Ironhorse chases Pollito as he makes a break for it. The alien flees into the path of an oncoming truck. The presumably human truck driver, having, he must assume, have just murdered a hobo, just drives off without stopping. As the gang regroups, Molly approaches from the rooftop and declares, “You’ve interfered for the last time, Harrison Blackwood!” Um. You know he didn’t actually do anything, right? Ironhorse shouts a warning as she prepares to leap on him, but it’s Coleman who dispatches her in mid-air.
This episode having been packed pretty tight, it basically just stops dead right there, freeze-framed on Harrison, Suzanne, Sylvia and Ironhorse looking at Molly’s remains. We’ve had one or two episodes this season which just stopped dead at the end rather than giving us some closure, but mostly they’ve been better about it. This episode in particular really seems like it calls for some closure on several points. Omega Squad should have some reaction to learning about aliens for one thing. And Sylvia’s experience here certainly could use a scene at the end where Harrison checks up on her a few days later to see how she’s coping after her first close-up encounter in decades. Like I said at the beginning, Sylvia holds up amazingly under the stress. She actually sees Molly get absorbed, and, sure, she’s scared, but she doesn’t break down. They never say it explicitly, but did Sylvia even know about alien possession before? Certainly nothing they’ve shown us would indicate that. If anything, her reaction is curious in how calm she remains after seeing a friend hollowed out and worn like a mascot suit. Is this a hint that Sylvia might be developing a greater tolerance to the presence of aliens which might allow her to take a more active role in the future? We’ll never know because this is her last appearance.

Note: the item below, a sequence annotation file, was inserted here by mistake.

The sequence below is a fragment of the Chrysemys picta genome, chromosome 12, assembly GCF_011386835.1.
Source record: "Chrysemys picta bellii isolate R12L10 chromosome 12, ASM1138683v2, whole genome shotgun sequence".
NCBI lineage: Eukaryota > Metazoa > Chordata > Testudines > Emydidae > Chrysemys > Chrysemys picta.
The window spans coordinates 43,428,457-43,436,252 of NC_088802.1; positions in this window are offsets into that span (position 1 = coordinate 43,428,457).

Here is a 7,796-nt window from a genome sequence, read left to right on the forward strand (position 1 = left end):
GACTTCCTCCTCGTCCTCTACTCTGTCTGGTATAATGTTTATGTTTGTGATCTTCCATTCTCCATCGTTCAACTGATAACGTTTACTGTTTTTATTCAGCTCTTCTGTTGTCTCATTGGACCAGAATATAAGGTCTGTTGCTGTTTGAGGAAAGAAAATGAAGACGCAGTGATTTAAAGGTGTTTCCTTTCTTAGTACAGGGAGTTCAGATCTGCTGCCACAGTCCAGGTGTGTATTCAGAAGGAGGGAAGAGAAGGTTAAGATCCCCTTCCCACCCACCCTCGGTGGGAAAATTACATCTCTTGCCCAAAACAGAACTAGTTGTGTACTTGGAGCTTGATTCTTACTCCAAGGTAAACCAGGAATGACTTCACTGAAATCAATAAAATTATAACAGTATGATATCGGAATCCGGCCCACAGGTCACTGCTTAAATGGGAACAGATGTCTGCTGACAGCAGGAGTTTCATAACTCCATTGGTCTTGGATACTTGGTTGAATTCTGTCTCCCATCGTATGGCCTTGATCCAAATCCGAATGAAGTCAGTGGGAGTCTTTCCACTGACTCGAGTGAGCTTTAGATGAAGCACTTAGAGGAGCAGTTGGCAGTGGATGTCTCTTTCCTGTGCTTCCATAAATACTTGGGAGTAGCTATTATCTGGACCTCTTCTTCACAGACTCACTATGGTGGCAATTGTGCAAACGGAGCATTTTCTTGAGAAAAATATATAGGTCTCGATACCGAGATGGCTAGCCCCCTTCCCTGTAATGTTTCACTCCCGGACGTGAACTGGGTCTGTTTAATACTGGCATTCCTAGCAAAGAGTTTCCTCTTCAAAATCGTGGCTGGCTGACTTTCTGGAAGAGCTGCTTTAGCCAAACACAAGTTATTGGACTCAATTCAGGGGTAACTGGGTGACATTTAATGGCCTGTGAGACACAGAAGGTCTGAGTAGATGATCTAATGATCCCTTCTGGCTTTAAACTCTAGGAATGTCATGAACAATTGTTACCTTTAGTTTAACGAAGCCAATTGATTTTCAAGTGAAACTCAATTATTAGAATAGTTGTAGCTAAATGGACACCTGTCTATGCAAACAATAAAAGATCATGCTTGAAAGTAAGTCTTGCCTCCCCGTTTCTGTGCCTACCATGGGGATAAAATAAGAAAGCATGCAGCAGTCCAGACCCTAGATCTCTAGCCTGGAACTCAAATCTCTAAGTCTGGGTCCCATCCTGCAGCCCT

Even though it’s obviously Sylvia’s show, all of the regulars get to make their own positive contributions to the story, and they do a good job this week at involving them in the plot. This episode draws a lot from the style of the early-season, but is much more competently put together, and reflects the growth of the characters over the course of the season. Elements in the alien plan are reminiscent of “The Walls of Jericho” and “A Multitude of Idols”, while we see Ironhorse engaging in a team operation in a way he hasn’t had a chance to do since “The Resurrection”.
Then there’s the whole thing with the alien plan. They’ve got a working prototype that can shut down long-distance calling over half the continent for at least a day even without the “power source”, which turned out to be a commercially-available generator. There’s no reason they can’t just try this again in a week. Or, say, notice that almost everywhere in the US, the phone lines run no more than about a foot away from a wire that’s carrying seven thousand volts they could just use instead.